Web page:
The Baku-Ceyhan Pipeline: BP's Time Bomb
In recent years, British Petroleum (BP) has been working hard to remake its public image. Their well-crafted print and television ads feature upbeat electronic music and a vibrant new yellow and green starburst logo. With it's cutting-edge content on human rights, biodiversity and macro-economic theory, their website is designed to look like that of a developmental think tank.
In reality, BP is the world's third largest oil and gas company and one of the largest polluters on the globe. Exploration and production of crude oil and natural gas are the company's main activities and it operates in 100 countries in Europe, North and South America, Asia and Africa. Its revenues for 2003 were over $16 billion; its profits were over $10 billion.
BP's profits come with enormous human cost and environmental damages, and its latest venture -- the Baku-Tbilisi-Ceyhan (BTC) oil pipeline which opened in late May -- has done little to make amends.
BP is the lead shareholder in the 1,100-mile long oil pipeline, which runs from Baku, Azerbaijan, through Georgia to the Turkish seaport of Ceyhan. In addition to opening up an alternative supply to the US (which has long been in search of an oil source outside the Middle East), the project has led to allegations of human rights abuses, sparked regional conflict, and deprived local people of their livelihoods and land. By 2010, The pipeline is scheduled to deliver an estimated one million barrels of oil a day, predominantly to the already saturated Western markets.
The pipeline legal agreements also give BP effective governing power over a strip of land 1,750 miles long, where the company will likely override all national environmental, social, human rights laws for the next 40 years.
70 percent of the $ 3.3 billion it cost to build the pipeline came via loans from banks. A large proportion of this debt came from public financial institutions led by the International Finance Corporation (IFC), the part of the World Bank which lends to companies rather than governments) and the European Bank of Reconstruction and Development. This allowed BP to secure further private investment funding from banks like Citigroup. The additional thirty percent came in the form of equity (capital provided by the oil companies which hold shares in the project).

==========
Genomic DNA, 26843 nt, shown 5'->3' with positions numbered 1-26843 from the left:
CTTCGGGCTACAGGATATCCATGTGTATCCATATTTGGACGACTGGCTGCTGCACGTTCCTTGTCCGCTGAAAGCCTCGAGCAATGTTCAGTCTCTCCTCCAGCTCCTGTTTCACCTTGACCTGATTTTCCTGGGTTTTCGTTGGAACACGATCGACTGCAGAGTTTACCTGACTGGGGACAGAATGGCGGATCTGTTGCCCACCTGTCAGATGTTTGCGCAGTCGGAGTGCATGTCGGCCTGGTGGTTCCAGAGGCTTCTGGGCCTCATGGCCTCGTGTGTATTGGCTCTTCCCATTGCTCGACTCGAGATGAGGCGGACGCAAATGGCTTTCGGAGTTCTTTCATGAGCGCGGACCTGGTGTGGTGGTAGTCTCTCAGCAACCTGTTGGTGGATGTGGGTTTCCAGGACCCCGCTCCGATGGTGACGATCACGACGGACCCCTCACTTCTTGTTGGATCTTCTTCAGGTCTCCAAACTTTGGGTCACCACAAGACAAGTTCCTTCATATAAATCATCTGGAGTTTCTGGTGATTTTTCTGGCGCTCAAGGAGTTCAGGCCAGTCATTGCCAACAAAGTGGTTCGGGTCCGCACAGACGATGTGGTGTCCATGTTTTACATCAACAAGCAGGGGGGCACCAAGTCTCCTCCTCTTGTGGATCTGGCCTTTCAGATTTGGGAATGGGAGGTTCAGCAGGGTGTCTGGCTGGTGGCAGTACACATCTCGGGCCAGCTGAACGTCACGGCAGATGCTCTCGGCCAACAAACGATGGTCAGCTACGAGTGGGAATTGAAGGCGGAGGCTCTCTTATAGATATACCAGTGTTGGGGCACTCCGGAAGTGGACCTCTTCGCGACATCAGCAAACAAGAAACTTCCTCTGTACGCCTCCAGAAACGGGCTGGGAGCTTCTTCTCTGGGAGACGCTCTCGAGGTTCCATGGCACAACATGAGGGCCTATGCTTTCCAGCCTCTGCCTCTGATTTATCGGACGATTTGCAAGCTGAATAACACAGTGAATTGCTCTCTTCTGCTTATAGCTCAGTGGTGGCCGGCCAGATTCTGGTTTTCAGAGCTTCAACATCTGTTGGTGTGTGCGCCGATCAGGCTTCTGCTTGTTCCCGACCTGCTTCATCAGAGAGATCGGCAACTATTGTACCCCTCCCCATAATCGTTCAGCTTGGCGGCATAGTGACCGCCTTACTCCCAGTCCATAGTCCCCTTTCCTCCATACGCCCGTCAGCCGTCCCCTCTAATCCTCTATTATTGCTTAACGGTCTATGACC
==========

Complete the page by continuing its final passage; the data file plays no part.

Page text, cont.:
Construction began in May 2003 and the pipeline was officially declared open two years later, some 16 months behind schedule.
The construction of the pipeline has been monitored by the Baku-Ceyhan Campaign, a consortium of
NGOs including the Kurdish Human Rights Project, The Corner House, Friends of
the Earth and Environmental Defense. The campaign has uncovered 173 violations
of World Bank environmental and social standards in the Turkish section of the
project during the design stage alone.
The project is governed by an Inter-Governmental Agreement (IGA) between the governments of Azerbaijan, Georgia and Turkey, which was drafted by BP's lawyers, and by individual Host Government Agreements (HGA) between each of the three countries and the BP-led consortium.
Georgia's new president, Mikheil Saakashvili, has described the Georgian agreement for BTC as "a horrible contract, really horrible". These agreements have largely exempted BP and its partners from local laws - and allow BP to demand compensation from the governments should any law (including environmental, social or human rights law) make the pipeline less profitable.
There is also concern that, rather than adding to the local economies in the areas surrounding the pipeline, BP will pressure the three nations to give them tax breaks.
BP already controls three major existing pipeline systems: the Trans-Alaska Pipeline System (TAPS, also known as Alyeska) in the USA, the Forties Pipeline System (FPS) in Scotland, and the Oleoducto Central pipeline system (OCENSA) in Colombia.
Over the last 30 years, BP has continually lobbied UK governments to lower the tax on oil extraction in the North Sea -- the location of the Forties pipeline. Today, the North Sea has the lowest taxation of any oil province in the world. BP followed the same pattern of driving down taxes, and thereby depriving the local communities revenue, in Alaska and Colombia.
Despite widespread media pledges that the project would generate plentiful work, many communities expecting job opportunities have had their hopes shattered. In both Azerbaijan and Georgia -- areas where unemployment is already severe -- the pipeline has created very few jobs for local people. BP estimates the pipeline created about 10,000 temporary jobs during construction, but permanent positions are another story. In Georgia, for instance, only about 250 people will be permanently hired.
Ed Johnson, BP's former project manager in Georgia told the St. Petersburg Times, "People were told that there would be 70,000 Georgians that were going to be employed because of this pipeline. The (Georgian) government needed to sell the project to its own people so some of the benefits were overblown."
Many local people have also raised concerns over exploitation and lack of insurance for workers, corruption in recruitment and the outlawing of trade unions. Partly in consequence, there have been hundreds of strikes and disruptions to construction work, notably in the Krtsanisi and Borjomi regions, with more than 80 in the first six months of construction alone.
Corruption by officials in assigning land compensation, for both privately owned and municipal land, is an enormous worry in both countries. Concerns have also been raised regarding illegal occupation by BP of land not formally sold.